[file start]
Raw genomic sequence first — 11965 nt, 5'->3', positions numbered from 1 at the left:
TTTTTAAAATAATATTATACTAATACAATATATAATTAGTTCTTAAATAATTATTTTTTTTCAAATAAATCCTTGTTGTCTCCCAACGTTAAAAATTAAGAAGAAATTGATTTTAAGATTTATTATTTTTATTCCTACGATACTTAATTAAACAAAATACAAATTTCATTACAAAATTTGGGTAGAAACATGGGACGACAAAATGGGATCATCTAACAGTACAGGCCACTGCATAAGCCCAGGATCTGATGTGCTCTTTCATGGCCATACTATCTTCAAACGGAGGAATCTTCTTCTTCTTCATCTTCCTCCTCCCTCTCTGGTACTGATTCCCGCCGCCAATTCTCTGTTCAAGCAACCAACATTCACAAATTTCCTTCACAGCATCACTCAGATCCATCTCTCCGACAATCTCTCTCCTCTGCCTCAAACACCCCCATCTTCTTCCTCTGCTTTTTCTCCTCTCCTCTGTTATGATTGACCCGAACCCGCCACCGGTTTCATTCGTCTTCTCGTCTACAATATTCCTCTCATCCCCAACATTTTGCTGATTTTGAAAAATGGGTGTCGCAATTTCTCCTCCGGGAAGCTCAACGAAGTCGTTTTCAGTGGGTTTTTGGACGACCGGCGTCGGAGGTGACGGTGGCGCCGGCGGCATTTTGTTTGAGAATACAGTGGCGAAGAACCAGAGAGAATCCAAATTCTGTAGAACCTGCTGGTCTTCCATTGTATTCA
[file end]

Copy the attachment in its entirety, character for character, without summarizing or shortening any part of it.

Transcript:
Raw genomic sequence first — 11965 nt, 5'->3', positions numbered from 1 at the left:
TTTTTAAAATAATATTATACTAATACAATATATAATTAGTTCTTAAATAATTATTTTTTTTCAAATAAATCCTTGTTGTCTCCCAACGTTAAAAATTAAGAAGAAATTGATTTTAAGATTTATTATTTTTATTCCTACGATACTTAATTAAACAAAATACAAATTTCATTACAAAATTTGGGTAGAAACATGGGACGACAAAATGGGATCATCTAACAGTACAGGCCACTGCATAAGCCCAGGATCTGATGTGCTCTTTCATGGCCATACTATCTTCAAACGGAGGAATCTTCTTCTTCTTCATCTTCCTCCTCCCTCTCTGGTACTGATTCCCGCCGCCAATTCTCTGTTCAAGCAACCAACATTCACAAATTTCCTTCACAGCATCACTCAGATCCATCTCTCCGACAATCTCTCTCCTCTGCCTCAAACACCCCCATCTTCTTCCTCTGCTTTTTCTCCTCTCCTCTGTTATGATTGACCCGAACCCGCCACCGGTTTCATTCGTCTTCTCGTCTACAATATTCCTCTCATCCCCAACATTTTGCTGATTTTGAAAAATGGGTGTCGCAATTTCTCCTCCGGGAAGCTCAACGAAGTCGTTTTCAGTGGGTTTTTGGACGACCGGCGTCGGAGGTGACGGTGGCGCCGGCGGCATTTTGTTTGAGAATACAGTGGCGAAGAACCAGAGAGAATCCAAATTCTGTAGAACCTGCTGGTCTTCCATTGTATTCA